TAMPA, Fla. (WLFA) – Could that buckling publicly-owned sidewalk in front of your house cost you your homeowner’s insurance?

A Hillsborough County woman was stunned when her insurance company informed her that she will be dropped unless the sidewalk that is supposed to be maintained by Hillsborough County is repaired.

Insurance agents say this happening more often.

Eight On Your Side Investigator Shannon Behnken found that insurance inspectors aren’t out looking for bad sidewalks. They’re there to evaluate the liability of your aging roof, but they’re also stumbling across other potential liabilities like hazardous sidewalks that aren’t even on your property.

Dione Dujust has been trying to get Hillsborough County government to fix her buckled, dangerous sidewalk for three years.

The sidewalk is causing more problems than she ever imagined. Safepoint Insurance notified her she would lose coverage, effective May 30, unless she did two things: replace her 22-year-old roof – which she did right away and level out the county-owned sidewalk.

She got no help from the county so she turned to Better Call Behnken.

“It’s not even on track to be repaired in 2021 at all,” she said.

“I definitely don’t think I should be penalized or threatened even by the insurance company with losing coverage just because the county won’t step up and do what they’re supposed to do.”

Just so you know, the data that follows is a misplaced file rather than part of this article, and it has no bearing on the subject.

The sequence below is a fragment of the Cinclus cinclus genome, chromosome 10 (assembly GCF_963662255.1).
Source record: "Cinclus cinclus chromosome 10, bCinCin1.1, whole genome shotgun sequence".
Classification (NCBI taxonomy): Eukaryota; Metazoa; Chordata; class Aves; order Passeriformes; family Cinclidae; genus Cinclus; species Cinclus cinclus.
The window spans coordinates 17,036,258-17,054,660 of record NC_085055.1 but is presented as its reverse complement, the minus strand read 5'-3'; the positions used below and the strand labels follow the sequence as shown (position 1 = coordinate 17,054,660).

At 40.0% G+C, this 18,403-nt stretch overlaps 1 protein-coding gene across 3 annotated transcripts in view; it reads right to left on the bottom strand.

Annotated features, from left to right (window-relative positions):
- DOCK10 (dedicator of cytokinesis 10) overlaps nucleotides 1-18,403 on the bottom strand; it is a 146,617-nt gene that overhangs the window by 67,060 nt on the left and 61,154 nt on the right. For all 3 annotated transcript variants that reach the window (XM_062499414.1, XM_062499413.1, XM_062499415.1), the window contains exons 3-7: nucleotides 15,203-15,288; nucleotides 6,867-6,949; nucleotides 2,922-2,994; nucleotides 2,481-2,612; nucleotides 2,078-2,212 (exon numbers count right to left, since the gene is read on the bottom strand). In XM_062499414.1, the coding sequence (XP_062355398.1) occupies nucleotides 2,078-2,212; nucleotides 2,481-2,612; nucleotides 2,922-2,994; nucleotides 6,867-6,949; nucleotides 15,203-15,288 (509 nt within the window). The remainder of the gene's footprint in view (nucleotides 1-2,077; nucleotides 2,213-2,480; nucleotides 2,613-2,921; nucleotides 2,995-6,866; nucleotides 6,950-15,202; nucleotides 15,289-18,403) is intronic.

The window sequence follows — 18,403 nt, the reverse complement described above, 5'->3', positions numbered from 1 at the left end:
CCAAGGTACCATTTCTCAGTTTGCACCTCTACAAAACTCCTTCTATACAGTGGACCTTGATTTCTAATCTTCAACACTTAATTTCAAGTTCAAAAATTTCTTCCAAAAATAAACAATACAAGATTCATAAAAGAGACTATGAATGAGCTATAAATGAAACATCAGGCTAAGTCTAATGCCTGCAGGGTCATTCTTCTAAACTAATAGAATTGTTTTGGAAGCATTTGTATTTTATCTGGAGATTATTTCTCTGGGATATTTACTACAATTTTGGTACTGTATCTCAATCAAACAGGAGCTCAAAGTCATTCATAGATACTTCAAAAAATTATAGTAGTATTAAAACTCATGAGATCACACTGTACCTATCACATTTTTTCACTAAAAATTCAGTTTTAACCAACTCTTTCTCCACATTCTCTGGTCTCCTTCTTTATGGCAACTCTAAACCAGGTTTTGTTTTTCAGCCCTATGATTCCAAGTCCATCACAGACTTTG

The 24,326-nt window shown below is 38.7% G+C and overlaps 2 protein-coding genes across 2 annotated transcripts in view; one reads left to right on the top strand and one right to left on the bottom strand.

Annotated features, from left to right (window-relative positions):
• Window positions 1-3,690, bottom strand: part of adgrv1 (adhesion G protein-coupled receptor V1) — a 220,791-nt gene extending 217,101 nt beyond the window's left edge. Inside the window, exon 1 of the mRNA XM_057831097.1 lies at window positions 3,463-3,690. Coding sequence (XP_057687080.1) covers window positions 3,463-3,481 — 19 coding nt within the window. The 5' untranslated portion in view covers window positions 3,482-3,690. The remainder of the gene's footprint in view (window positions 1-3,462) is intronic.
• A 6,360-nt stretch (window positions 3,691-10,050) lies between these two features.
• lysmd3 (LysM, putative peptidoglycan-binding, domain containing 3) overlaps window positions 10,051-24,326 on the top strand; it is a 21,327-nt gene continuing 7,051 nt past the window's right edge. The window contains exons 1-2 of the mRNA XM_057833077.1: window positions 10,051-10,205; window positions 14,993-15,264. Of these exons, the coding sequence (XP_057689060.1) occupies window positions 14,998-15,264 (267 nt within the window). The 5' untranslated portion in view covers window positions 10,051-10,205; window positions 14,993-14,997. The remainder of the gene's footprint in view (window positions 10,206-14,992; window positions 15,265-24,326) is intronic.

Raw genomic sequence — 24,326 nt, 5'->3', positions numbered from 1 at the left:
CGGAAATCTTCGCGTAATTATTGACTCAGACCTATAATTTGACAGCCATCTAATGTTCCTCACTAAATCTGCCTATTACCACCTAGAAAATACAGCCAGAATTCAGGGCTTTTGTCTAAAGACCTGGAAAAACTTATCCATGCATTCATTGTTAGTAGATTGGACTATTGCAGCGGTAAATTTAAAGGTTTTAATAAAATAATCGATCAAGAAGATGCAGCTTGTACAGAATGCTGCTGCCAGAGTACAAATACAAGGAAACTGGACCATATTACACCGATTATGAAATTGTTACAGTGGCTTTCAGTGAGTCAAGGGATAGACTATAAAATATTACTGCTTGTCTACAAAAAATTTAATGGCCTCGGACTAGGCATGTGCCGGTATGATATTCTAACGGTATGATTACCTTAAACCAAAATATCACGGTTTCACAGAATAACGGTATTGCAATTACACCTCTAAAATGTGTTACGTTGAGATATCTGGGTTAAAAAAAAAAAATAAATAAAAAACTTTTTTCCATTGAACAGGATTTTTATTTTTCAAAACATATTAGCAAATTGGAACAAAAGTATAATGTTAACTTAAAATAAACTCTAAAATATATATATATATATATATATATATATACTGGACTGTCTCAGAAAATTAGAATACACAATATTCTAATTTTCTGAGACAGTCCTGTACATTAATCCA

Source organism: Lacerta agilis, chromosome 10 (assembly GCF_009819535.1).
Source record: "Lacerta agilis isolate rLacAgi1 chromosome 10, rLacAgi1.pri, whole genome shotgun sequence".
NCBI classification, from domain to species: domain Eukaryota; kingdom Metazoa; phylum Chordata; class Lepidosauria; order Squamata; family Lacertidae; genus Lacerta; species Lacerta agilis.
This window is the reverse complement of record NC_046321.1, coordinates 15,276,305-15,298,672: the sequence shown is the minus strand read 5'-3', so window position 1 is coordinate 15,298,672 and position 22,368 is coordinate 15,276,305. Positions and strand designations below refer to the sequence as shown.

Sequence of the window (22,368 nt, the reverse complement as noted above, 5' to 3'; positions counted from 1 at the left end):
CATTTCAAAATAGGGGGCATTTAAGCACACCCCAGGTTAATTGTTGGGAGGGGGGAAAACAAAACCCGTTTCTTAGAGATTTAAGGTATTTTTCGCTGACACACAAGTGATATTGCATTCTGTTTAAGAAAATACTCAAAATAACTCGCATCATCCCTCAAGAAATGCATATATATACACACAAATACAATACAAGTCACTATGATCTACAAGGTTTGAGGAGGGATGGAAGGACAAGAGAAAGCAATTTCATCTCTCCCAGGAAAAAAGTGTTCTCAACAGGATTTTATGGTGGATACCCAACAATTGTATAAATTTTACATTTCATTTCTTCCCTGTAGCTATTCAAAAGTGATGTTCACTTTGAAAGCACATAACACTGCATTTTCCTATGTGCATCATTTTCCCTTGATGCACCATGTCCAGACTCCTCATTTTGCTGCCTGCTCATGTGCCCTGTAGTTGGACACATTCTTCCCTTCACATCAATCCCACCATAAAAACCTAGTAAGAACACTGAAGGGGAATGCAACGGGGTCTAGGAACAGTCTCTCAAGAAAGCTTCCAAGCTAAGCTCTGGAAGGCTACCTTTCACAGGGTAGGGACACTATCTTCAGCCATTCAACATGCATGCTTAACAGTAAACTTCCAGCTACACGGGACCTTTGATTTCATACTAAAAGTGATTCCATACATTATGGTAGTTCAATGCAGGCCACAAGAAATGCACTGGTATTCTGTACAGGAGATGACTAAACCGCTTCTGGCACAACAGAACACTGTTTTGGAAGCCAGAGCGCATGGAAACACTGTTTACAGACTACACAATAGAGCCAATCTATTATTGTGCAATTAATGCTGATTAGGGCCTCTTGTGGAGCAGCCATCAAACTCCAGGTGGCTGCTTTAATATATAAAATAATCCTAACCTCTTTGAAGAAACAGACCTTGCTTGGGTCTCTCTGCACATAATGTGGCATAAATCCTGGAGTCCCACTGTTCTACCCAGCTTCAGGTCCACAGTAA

Eight On Your Side quickly learned this isn’t an isolated case. Agents tell News Channel 8 third-party companies are paying special attention to aging roofs but also to other potential liabilities they might not have noticed before. The county admits it is legally responsible for public sidewalks. Even so, some insurance companies don’t want the risk.

A dangerous county sidewalk should not be the homeowner’s problem so I went to the top. Assistant County Administrator John Lyons.

He agreed to take a second look.

“Because of this, we wanted to do something for this lady.,” he said. “We’re going to try to get out in the next 30 to 60 days replace that sidewalk panel.”

So soon, Dione should have a new, safe sidewalk and she won’t have to worry about losing insurance.

Eight On Your Side reached an executive with Dione’s insurance company, Safepoint Insurance and was told they took a second-look at this, too. The executive called this an “oversight” and said they don’t typically cancel coverage over faulty county-owned sidewalks.

Insurance agents tell News Channel 8 some clients have avoided cancellation by providing documentation from the county, showing that the sidewalk is on the list to get repaired.

In other cases, the companies won’t budge, and your best bet is to look for a new company that will overlook the sidewalk problem.